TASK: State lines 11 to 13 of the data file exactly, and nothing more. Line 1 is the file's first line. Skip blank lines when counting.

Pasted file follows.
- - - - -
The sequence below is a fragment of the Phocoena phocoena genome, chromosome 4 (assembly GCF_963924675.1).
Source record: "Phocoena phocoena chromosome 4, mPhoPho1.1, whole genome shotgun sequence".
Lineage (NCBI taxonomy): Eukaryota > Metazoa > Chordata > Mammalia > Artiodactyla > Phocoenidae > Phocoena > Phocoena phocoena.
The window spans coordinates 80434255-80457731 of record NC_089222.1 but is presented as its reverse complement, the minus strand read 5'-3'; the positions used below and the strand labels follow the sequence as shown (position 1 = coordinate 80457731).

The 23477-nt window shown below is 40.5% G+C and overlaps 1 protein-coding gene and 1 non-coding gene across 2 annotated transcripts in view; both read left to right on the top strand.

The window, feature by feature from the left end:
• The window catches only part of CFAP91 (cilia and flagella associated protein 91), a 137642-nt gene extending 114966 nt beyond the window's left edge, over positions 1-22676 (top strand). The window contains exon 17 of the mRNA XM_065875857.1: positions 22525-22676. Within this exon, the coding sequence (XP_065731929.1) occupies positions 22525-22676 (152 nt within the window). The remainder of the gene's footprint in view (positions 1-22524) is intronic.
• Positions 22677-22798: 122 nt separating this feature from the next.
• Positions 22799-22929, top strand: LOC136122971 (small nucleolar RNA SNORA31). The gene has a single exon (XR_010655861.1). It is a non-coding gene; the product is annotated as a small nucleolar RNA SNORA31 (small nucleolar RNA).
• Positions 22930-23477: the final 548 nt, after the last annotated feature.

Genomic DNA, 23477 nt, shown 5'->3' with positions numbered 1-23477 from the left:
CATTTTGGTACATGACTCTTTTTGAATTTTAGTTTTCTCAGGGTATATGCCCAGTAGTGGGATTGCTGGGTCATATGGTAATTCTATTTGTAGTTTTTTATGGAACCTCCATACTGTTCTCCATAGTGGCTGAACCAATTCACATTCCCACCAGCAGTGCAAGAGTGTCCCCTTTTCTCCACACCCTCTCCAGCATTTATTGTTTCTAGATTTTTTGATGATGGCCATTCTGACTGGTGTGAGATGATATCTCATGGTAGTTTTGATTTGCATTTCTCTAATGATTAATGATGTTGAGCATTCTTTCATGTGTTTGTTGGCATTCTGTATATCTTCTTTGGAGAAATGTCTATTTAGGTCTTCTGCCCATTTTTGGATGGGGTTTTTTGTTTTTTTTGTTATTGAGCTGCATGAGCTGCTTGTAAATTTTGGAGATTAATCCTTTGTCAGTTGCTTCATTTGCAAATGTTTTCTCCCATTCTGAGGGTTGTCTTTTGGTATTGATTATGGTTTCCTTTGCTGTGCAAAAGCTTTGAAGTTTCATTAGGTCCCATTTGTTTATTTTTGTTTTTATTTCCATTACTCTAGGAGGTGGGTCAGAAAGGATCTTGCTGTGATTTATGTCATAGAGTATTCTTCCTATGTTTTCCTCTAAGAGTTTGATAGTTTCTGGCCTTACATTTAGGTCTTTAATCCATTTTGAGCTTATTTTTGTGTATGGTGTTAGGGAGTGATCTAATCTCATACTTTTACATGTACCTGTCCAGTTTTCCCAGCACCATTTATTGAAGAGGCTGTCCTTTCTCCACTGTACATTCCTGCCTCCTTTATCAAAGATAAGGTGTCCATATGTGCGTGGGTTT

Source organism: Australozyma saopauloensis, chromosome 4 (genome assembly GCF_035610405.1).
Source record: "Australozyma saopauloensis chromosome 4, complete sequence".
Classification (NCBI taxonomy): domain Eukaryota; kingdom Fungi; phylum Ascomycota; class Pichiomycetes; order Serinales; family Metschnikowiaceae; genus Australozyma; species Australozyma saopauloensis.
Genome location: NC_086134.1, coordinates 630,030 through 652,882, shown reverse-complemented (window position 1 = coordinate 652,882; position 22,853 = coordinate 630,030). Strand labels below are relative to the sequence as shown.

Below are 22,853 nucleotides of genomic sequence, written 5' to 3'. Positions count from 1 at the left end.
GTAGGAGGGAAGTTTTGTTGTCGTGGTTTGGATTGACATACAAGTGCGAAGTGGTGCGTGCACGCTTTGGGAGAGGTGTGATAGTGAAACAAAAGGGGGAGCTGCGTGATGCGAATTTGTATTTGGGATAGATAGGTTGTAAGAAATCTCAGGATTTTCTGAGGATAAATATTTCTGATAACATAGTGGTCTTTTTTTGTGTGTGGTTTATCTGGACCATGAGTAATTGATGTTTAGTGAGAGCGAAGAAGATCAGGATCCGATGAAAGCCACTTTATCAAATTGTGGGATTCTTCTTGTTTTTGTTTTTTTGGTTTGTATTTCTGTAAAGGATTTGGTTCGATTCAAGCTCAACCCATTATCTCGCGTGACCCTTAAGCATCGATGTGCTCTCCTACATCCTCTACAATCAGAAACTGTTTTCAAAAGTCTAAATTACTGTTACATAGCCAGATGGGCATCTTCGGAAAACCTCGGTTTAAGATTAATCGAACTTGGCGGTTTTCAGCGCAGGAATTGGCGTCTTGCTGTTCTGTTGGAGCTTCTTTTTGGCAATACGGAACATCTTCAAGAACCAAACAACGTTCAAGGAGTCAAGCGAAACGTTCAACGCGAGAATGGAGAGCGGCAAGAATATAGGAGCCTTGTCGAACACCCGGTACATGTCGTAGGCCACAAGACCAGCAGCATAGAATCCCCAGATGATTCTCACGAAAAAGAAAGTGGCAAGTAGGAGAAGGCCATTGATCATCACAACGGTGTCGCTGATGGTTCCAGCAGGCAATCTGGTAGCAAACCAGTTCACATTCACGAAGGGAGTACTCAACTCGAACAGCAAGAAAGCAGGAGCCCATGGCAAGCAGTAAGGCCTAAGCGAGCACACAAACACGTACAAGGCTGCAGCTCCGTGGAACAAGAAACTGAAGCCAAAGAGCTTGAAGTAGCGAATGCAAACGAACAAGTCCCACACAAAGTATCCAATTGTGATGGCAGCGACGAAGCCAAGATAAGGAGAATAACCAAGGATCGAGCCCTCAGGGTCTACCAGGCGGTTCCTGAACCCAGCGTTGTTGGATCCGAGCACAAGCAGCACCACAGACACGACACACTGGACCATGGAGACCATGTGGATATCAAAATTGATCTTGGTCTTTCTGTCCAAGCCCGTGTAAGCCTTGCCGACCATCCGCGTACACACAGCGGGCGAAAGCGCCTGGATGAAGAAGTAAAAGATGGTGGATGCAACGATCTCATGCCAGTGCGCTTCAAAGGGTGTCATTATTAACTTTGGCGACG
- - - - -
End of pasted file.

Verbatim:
Genomic DNA, 23477 nt, shown 5'->3' with positions numbered 1-23477 from the left:
CATTTTGGTACATGACTCTTTTTGAATTTTAGTTTTCTCAGGGTATATGCCCAGTAGTGGGATTGCTGGGTCATATGGTAATTCTATTTGTAGTTTTTTATGGAACCTCCATACTGTTCTCCATAGTGGCTGAACCAATTCACATTCCCACCAGCAGTGCAAGAGTGTCCCCTTTTCTCCACACCCTCTCCAGCATTTATTGTTTCTAGATTTTTTGATGATGGCCATTCTGACTGGTGTGAGATGATATCTCATGGTAGTTTTGATTTGCATTTCTCTAATGATTAATGATGTTGAGCATTCTTTCATGTGTTTGTTGGCATTCTGTATATCTTCTTTGGAGAAATGTCTATTTAGGTCTTCTGCCCATTTTTGGATGGGGTTTTTTGTTTTTTTTGTTATTGAGCTGCATGAGCTGCTTGTAAATTTTGGAGATTAATCCTTTGTCAGTTGCTTCATTTGCAAATGTTTTCTCCCATTCTGAGGGTTGTCTTTTGGTATTGATTATGGTTTCCTTTGCTGTGCAAAAGCTTTGAAGTTTCATTAGGTCCCATTTGTTTATTTTTGTTTTTATTTCCATTACTCTAGGAGGTGGGTCAGAAAGGATCTTGCTGTGATTTATGTCATAGAGTATTCTTCCTATGTTTTCCTCTAAGAGTTTGATAGTTTCTGGCCTTACATTTAGGTCTTTAATCCATTTTGAGCTTATTTTTGTGTATGGTGTTAGGGAGTGATCTAATCTCATACTTTTACATGTACCTGTCCAGTTTTCCCAGCACCATTTATTGAAGAGGCTGTCCTTTCTCCACTGTACATTCCTGCCTCCTTTATCAAAGATAAGGTGTCCATATGTGCGTGGGTTT

Source organism: Australozyma saopauloensis, chromosome 4 (genome assembly GCF_035610405.1).